https://www.youtube.com/watch?v=t4QkC76XYRc This video walks you through the steps of how I make my instructional video tutorials for my YouTube channel. The longer, more descriptive written version can be found in my How I Make instructional videos blog post. I created the video for the first assignment in the Filmmaking & Storytelling with Casey Neistat course... Continue Reading →
I've been reviewing and cleaning up my Evernote notes the past few days. Yesterday I stumbled across my outline for a short microteaching workshop I gave to my fellow subject librarians on December 4, 2019. The topic ---- Teaching with Teams. At the time, I imagine that many of my colleagues questioned how/when/if they would... Continue Reading →
I've been making instructional videos and screencasts since before YouTube existed and I have changed my process over time as both my skills and technology improved. Another business librarian recently asked me about my current process, equipment, and software, and since it's been a decade since I last shared how I make videos, I... Continue Reading →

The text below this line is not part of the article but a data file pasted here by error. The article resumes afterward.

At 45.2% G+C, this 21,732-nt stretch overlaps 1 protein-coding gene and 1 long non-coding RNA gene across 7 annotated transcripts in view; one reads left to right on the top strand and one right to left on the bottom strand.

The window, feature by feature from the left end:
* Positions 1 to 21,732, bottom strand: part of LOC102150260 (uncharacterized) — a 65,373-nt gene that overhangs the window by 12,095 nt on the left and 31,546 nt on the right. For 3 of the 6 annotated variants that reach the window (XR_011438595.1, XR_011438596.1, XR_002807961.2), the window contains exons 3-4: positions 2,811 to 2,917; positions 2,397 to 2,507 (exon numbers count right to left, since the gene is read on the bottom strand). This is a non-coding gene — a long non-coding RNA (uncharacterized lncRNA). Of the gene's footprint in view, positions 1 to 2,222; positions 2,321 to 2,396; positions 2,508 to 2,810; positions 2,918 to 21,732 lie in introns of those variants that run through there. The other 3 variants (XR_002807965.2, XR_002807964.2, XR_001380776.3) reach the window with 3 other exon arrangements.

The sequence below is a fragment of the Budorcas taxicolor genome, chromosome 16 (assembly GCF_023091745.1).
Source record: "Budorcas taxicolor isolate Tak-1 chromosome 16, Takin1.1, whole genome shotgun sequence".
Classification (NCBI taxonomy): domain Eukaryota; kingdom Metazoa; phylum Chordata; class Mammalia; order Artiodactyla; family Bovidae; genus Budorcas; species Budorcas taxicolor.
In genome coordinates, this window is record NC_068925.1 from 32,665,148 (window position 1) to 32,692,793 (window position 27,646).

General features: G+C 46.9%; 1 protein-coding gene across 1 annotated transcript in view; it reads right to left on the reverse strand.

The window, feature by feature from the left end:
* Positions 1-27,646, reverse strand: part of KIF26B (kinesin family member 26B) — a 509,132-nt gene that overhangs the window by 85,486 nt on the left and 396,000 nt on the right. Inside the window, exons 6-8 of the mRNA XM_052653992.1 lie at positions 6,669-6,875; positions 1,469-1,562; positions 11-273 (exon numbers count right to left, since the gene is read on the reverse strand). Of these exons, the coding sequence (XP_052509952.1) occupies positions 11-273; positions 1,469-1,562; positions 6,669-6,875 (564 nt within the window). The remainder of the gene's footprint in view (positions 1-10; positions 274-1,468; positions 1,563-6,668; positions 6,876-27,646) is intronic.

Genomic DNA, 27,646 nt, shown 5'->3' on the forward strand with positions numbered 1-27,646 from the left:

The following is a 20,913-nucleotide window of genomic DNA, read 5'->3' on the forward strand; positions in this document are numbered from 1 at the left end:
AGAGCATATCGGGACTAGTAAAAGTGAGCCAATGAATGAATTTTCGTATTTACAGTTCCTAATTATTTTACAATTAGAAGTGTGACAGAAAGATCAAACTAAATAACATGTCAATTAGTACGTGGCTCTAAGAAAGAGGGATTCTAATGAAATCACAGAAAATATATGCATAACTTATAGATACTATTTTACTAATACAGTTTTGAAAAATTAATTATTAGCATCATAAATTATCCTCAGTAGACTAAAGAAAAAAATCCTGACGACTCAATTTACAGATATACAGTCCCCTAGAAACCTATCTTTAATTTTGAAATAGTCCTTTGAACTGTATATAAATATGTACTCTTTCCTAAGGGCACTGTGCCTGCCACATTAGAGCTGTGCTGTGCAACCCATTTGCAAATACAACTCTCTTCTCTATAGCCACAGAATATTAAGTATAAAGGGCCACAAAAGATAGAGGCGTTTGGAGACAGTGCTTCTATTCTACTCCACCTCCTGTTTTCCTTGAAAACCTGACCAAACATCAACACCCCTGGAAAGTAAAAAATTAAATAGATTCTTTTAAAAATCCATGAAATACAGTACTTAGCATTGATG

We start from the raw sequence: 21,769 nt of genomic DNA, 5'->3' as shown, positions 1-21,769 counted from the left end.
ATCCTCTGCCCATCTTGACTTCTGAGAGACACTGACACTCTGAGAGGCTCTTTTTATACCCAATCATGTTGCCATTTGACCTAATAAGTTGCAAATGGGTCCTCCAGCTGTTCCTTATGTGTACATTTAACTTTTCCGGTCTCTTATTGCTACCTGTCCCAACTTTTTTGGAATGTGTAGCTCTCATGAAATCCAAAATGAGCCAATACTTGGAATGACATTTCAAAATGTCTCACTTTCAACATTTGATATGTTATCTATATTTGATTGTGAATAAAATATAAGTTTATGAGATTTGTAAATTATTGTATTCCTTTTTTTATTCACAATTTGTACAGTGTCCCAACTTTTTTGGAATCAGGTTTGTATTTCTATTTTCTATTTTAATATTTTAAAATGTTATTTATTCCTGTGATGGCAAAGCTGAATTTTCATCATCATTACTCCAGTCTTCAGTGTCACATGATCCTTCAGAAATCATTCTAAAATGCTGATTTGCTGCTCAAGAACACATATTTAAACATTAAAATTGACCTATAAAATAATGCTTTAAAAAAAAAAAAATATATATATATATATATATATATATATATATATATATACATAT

I was charged with creating a short instructional film that succinctly explained our COVID safety guidelines to students. This was my first time doing a multi-scene film shoot where I was both the filmmaker and the one being filmed. I shot the entire video solo. Here's what I learned.
I let my sons borrow my GoPro a few weeks ago when they went sledding in the back yard. They recorded almost 10 minutes of footage. It was good practice for me to edit someone else's clips down to a reasonably short video and I had some fun with the cuts. https://vimeo.com/511824800
Screencast-o-matic is a very affordable software that you can use to create screencasts, screen recordings, and instructional videos. I've used SOM for years and highly recommend it. It's pretty easy to use and most folks get up and running pretty quickly. However, some users may find that their first few videos aren't as good as... Continue Reading →
Over the past few weeks, I've conducted 8 scheduled research consultations and answered 2 chat questions via Microsoft Teams. This is approximately 30 percent of the 27 patron reference transactions that I have personally recorded since school resumed on March 23. While my overall numbers are down likely due to the Covid-19 pandemic, the interactions... Continue Reading →